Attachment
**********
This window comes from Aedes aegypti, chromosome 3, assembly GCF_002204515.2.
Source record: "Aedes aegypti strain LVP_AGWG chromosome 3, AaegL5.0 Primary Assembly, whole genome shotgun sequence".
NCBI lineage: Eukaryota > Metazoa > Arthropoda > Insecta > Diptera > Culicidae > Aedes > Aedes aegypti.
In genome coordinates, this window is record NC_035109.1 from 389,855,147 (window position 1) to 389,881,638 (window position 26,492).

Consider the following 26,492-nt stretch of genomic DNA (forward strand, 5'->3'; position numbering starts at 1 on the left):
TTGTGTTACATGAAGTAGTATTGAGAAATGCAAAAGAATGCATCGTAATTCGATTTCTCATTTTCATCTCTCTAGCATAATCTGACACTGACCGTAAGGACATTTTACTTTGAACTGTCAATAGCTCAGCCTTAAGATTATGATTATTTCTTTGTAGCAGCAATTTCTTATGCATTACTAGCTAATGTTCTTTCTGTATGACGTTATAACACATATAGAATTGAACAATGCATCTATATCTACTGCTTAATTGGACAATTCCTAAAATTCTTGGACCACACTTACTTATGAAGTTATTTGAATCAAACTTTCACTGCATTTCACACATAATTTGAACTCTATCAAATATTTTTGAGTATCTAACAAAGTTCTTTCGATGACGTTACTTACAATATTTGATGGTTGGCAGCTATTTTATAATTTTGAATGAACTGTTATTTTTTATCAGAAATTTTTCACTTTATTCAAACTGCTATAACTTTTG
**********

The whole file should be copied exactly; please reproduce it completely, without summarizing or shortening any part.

This window comes from Aedes aegypti, chromosome 3, assembly GCF_002204515.2.
Source record: "Aedes aegypti strain LVP_AGWG chromosome 3, AaegL5.0 Primary Assembly, whole genome shotgun sequence".
NCBI lineage: Eukaryota > Metazoa > Arthropoda > Insecta > Diptera > Culicidae > Aedes > Aedes aegypti.
In genome coordinates, this window is record NC_035109.1 from 389,855,147 (window position 1) to 389,881,638 (window position 26,492).

Consider the following 26,492-nt stretch of genomic DNA (forward strand, 5'->3'; position numbering starts at 1 on the left):
TTGTGTTACATGAAGTAGTATTGAGAAATGCAAAAGAATGCATCGTAATTCGATTTCTCATTTTCATCTCTCTAGCATAATCTGACACTGACCGTAAGGACATTTTACTTTGAACTGTCAATAGCTCAGCCTTAAGATTATGATTATTTCTTTGTAGCAGCAATTTCTTATGCATTACTAGCTAATGTTCTTTCTGTATGACGTTATAACACATATAGAATTGAACAATGCATCTATATCTACTGCTTAATTGGACAATTCCTAAAATTCTTGGACCACACTTACTTATGAAGTTATTTGAATCAAACTTTCACTGCATTTCACACATAATTTGAACTCTATCAAATATTTTTGAGTATCTAACAAAGTTCTTTCGATGACGTTACTTACAATATTTGATGGTTGGCAGCTATTTTATAATTTTGAATGAACTGTTATTTTTTATCAGAAATTTTTCACTTTATTCAAACTGCTATAACTTTTG